The blog of the John S. and James L. Knight Foundation
South Main Street was bustling in the Akron Civic Theatre the other night.
The theater, a Knight Arts grantee, knows how to throw a party, especially when the aim is to thank supporters of all kinds for all the help that they have given to the arts presentation group.
At a recent event, the theater treated supporters to a fun-filled evening. Hey, there were free drinks and finger foods galore. The stage was set up as a mini-cabaret with several round tables done up with notices – brochures, cards, and flyers – of upcoming productions so that those in attendance would have some advance information (and that’s always a nice feeling when you’re part of something like this).
Theater Director Howard Parr and Media Coordinator Val Renner were on hand to give directions on how the evening was going to go.
Renner, in particular, was buzzing about the entertainment for the evening – singer/songwriter Hannah Thomas. To hear Renner tell it, Thomas is an “up-and-comer” and “someone to watch” who is going to “make it big.”
Turns out I agree with that, as did the revelers on hand at the event.
Thomas, as Renner described her, is probably in the rockabilly genre, although that’s hard to pinpoint. Hannah Thomas owes her southern background musical influences to The Judds, Johnny Cash and the like, but she also hearkens to Janis Joplin (through a rendition she did of Joplin’s hit “Me and Bobby McGee”). But Thomas also listens to jazz and is a fan of the late, great Ella Fitzgerald.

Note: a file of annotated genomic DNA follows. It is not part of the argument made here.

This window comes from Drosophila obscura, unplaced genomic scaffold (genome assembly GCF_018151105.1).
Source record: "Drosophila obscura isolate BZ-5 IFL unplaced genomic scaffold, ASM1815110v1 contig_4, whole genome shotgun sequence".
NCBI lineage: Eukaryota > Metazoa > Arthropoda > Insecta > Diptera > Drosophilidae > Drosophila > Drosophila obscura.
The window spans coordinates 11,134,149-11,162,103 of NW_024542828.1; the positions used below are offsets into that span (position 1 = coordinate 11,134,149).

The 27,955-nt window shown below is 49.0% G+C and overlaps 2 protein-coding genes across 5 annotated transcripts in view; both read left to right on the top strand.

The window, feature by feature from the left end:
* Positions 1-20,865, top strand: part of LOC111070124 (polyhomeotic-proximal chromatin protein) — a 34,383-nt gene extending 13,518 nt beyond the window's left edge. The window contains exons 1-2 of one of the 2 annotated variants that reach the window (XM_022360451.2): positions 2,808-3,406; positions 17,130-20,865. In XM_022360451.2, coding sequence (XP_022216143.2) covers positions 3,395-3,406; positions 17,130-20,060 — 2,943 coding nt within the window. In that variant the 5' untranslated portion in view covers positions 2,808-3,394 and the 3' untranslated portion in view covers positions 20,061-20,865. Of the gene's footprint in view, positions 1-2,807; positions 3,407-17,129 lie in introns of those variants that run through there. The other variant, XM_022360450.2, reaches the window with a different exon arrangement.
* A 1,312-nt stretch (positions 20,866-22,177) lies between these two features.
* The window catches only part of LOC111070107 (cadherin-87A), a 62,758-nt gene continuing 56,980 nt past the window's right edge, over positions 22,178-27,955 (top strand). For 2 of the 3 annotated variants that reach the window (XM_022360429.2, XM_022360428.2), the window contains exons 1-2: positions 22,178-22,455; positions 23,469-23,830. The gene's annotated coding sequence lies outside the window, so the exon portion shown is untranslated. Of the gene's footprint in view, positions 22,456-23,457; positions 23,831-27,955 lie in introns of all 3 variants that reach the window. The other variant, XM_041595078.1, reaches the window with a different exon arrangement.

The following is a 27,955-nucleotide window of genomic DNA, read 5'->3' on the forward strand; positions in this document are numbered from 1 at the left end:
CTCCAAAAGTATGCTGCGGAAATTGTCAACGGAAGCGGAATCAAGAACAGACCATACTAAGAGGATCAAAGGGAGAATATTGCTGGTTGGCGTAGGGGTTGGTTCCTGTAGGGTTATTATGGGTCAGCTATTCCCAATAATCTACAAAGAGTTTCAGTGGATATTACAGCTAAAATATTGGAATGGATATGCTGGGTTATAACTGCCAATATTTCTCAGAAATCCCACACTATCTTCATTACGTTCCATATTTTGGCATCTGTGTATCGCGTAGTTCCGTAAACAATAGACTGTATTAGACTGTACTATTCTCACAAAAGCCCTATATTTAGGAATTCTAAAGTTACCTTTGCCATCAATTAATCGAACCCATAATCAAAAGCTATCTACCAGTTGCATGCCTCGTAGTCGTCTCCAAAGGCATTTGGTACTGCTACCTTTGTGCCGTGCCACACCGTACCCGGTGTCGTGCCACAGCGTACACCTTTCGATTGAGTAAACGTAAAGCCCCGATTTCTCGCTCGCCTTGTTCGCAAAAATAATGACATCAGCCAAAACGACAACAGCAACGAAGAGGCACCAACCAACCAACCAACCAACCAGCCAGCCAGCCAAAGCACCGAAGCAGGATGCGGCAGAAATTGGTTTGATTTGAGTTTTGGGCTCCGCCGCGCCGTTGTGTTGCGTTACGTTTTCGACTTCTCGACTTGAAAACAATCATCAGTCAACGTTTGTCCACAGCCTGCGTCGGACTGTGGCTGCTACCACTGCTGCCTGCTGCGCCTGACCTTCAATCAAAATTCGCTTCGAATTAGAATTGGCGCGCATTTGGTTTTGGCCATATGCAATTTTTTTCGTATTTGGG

The result is Thomas’s own musical style – a sign that, should it catch on as it probably will – she will make a significant musical splash.
The singer accompanied herself on guitar (an instrument she demurely says she is still learning) and banged out 45 minutes worth of songs that she wrote herself. She gives a solid performance, chatting easily with the audience as she segues into another of her in-your-face lyrics.
Although only 22 years old, she exhibits an amazing maturity – in the lyrics of her songs, in the personal experience she brings up, in the musical range and style she has great control over, and in her ability to structure a performance to mine the attention and response of the audience. At one point, she even got the group to be her backup partners for the clinch line of her “Watch Out for the Deer,” which is as good a growing up song as there is.
You’re likely to run into Hannah Thomas sooner or later. She’s busy – doing up to 60 engagements at a time as she crosses the country. More than likely you might see her at the Akron Civic Theatre. She was there a few months ago, and then recently. Chances are she will return.